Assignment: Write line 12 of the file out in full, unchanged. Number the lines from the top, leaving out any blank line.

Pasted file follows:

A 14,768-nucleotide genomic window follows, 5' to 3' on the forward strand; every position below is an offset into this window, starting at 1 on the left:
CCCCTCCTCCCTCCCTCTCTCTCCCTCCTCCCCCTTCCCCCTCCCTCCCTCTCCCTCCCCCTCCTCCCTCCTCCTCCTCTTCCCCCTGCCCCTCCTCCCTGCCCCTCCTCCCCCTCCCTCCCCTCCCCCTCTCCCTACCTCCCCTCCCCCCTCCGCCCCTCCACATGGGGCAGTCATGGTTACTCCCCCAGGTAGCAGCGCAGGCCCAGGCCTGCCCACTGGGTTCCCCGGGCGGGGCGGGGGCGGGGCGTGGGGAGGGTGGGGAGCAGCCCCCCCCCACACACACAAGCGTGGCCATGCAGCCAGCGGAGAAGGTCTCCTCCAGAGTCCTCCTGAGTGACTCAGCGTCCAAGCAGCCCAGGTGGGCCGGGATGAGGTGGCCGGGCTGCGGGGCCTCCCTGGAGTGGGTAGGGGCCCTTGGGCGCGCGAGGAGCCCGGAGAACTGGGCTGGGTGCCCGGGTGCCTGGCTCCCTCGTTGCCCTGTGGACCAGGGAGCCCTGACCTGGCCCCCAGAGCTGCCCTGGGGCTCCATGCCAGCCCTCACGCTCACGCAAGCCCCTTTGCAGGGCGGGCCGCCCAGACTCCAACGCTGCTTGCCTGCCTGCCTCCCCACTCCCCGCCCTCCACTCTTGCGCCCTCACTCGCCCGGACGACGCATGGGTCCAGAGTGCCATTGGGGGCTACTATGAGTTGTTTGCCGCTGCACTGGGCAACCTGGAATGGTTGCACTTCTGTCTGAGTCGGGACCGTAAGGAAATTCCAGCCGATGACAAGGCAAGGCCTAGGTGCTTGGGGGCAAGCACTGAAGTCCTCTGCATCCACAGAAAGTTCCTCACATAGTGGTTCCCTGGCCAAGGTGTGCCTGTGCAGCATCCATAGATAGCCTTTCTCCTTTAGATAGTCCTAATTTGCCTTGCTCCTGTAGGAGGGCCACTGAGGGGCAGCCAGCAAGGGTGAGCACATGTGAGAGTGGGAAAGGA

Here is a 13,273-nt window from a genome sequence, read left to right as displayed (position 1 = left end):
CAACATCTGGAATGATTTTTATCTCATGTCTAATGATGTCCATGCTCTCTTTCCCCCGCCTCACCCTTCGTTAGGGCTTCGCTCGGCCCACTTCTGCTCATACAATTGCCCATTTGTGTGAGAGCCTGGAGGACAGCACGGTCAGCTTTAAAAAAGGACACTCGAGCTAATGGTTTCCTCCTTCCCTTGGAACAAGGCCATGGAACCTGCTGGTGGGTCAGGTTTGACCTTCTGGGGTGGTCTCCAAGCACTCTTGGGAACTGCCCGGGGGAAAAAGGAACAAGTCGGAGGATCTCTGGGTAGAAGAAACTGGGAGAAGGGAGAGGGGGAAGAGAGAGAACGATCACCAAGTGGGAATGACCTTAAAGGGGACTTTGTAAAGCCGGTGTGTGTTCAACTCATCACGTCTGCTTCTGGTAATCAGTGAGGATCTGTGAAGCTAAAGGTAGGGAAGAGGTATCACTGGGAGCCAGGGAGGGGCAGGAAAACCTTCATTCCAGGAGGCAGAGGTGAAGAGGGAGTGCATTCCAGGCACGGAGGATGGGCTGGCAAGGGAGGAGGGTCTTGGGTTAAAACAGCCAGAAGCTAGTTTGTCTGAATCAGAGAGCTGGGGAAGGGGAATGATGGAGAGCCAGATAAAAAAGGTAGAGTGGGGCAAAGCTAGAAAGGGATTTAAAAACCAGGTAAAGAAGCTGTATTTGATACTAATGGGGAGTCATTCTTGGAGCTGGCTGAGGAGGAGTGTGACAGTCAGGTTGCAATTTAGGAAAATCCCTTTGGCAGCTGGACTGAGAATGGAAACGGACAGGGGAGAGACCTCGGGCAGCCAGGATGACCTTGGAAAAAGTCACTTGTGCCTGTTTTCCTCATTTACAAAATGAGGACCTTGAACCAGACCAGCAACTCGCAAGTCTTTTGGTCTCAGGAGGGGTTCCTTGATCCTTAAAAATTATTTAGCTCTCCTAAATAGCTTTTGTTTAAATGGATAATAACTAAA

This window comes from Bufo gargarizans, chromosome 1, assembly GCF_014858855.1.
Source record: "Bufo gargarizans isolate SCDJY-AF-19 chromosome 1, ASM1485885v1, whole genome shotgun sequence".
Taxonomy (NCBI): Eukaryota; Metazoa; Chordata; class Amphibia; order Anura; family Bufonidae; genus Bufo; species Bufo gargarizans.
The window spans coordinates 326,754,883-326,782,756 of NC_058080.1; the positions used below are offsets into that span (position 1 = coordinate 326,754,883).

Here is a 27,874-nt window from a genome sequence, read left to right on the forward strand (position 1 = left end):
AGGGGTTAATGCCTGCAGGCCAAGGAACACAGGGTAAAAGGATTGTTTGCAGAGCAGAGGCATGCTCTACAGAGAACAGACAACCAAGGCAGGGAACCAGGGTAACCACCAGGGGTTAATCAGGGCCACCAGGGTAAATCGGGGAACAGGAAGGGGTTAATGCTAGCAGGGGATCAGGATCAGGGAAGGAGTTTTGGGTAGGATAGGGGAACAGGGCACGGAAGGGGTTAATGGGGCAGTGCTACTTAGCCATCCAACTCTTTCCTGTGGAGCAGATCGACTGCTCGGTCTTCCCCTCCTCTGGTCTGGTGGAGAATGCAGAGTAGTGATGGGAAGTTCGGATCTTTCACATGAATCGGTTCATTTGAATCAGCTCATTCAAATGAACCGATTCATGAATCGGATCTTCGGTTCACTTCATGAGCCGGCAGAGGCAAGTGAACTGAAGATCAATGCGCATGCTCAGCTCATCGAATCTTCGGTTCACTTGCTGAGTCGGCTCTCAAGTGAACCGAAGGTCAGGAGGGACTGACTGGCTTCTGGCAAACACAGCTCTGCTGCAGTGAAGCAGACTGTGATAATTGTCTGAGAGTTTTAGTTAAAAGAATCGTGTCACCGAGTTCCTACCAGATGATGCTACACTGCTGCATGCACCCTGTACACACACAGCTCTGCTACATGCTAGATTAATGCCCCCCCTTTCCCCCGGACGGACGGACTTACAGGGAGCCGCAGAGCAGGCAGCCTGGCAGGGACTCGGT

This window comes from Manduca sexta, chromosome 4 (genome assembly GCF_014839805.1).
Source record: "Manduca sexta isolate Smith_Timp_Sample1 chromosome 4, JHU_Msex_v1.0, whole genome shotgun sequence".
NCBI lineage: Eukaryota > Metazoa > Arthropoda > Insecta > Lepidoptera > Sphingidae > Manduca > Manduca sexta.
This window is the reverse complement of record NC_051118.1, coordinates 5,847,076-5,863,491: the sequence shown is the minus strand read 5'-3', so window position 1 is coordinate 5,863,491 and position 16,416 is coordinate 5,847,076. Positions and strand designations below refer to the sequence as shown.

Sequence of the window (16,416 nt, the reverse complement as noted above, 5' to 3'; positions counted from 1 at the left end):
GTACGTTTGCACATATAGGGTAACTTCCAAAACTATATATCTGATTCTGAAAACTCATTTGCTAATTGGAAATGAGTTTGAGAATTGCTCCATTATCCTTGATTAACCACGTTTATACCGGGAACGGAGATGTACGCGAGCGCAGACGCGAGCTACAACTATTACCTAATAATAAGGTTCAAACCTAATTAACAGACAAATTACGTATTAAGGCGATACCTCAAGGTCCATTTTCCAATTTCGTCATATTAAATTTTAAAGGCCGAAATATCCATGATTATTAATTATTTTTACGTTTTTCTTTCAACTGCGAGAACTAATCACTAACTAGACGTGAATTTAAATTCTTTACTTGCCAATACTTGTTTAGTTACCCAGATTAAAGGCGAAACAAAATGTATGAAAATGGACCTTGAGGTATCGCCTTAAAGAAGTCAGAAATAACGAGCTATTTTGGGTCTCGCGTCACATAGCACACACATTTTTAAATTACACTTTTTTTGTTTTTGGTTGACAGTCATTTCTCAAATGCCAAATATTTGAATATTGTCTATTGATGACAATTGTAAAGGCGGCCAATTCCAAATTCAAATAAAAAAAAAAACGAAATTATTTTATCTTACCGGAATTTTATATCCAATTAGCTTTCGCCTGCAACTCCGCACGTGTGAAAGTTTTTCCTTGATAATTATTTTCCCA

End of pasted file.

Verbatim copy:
Source record: "Manduca sexta isolate Smith_Timp_Sample1 chromosome 4, JHU_Msex_v1.0, whole genome shotgun sequence".